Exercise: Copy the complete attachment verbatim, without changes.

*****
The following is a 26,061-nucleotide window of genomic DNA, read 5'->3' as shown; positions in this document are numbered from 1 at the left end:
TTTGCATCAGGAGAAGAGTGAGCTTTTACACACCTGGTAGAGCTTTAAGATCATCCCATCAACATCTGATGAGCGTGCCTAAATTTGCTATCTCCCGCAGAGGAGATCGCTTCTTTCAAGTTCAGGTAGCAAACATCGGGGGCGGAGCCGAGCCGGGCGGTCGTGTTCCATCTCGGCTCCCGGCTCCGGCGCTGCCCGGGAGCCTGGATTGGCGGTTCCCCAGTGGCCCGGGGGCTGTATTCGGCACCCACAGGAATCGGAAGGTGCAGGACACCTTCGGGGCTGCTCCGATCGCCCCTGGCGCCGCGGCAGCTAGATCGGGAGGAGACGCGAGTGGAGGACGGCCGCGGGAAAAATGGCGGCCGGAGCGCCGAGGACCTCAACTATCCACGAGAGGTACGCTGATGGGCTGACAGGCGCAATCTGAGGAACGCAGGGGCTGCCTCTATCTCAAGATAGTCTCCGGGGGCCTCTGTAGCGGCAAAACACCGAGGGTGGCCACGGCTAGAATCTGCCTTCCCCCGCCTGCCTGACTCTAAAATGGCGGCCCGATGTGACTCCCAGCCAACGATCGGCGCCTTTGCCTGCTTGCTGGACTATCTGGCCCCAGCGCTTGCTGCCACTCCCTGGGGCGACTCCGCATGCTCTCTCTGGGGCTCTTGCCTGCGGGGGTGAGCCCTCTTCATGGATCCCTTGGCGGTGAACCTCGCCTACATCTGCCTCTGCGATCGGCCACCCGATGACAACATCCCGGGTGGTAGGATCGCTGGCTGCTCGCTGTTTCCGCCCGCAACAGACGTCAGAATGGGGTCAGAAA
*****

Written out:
The following is a 26,061-nucleotide window of genomic DNA, read 5'->3' as shown; positions in this document are numbered from 1 at the left end:
TTTGCATCAGGAGAAGAGTGAGCTTTTACACACCTGGTAGAGCTTTAAGATCATCCCATCAACATCTGATGAGCGTGCCTAAATTTGCTATCTCCCGCAGAGGAGATCGCTTCTTTCAAGTTCAGGTAGCAAACATCGGGGGCGGAGCCGAGCCGGGCGGTCGTGTTCCATCTCGGCTCCCGGCTCCGGCGCTGCCCGGGAGCCTGGATTGGCGGTTCCCCAGTGGCCCGGGGGCTGTATTCGGCACCCACAGGAATCGGAAGGTGCAGGACACCTTCGGGGCTGCTCCGATCGCCCCTGGCGCCGCGGCAGCTAGATCGGGAGGAGACGCGAGTGGAGGACGGCCGCGGGAAAAATGGCGGCCGGAGCGCCGAGGACCTCAACTATCCACGAGAGGTACGCTGATGGGCTGACAGGCGCAATCTGAGGAACGCAGGGGCTGCCTCTATCTCAAGATAGTCTCCGGGGGCCTCTGTAGCGGCAAAACACCGAGGGTGGCCACGGCTAGAATCTGCCTTCCCCCGCCTGCCTGACTCTAAAATGGCGGCCCGATGTGACTCCCAGCCAACGATCGGCGCCTTTGCCTGCTTGCTGGACTATCTGGCCCCAGCGCTTGCTGCCACTCCCTGGGGCGACTCCGCATGCTCTCTCTGGGGCTCTTGCCTGCGGGGGTGAGCCCTCTTCATGGATCCCTTGGCGGTGAACCTCGCCTACATCTGCCTCTGCGATCGGCCACCCGATGACAACATCCCGGGTGGTAGGATCGCTGGCTGCTCGCTGTTTCCGCCCGCAACAGACGTCAGAATGGGGTCAGAAA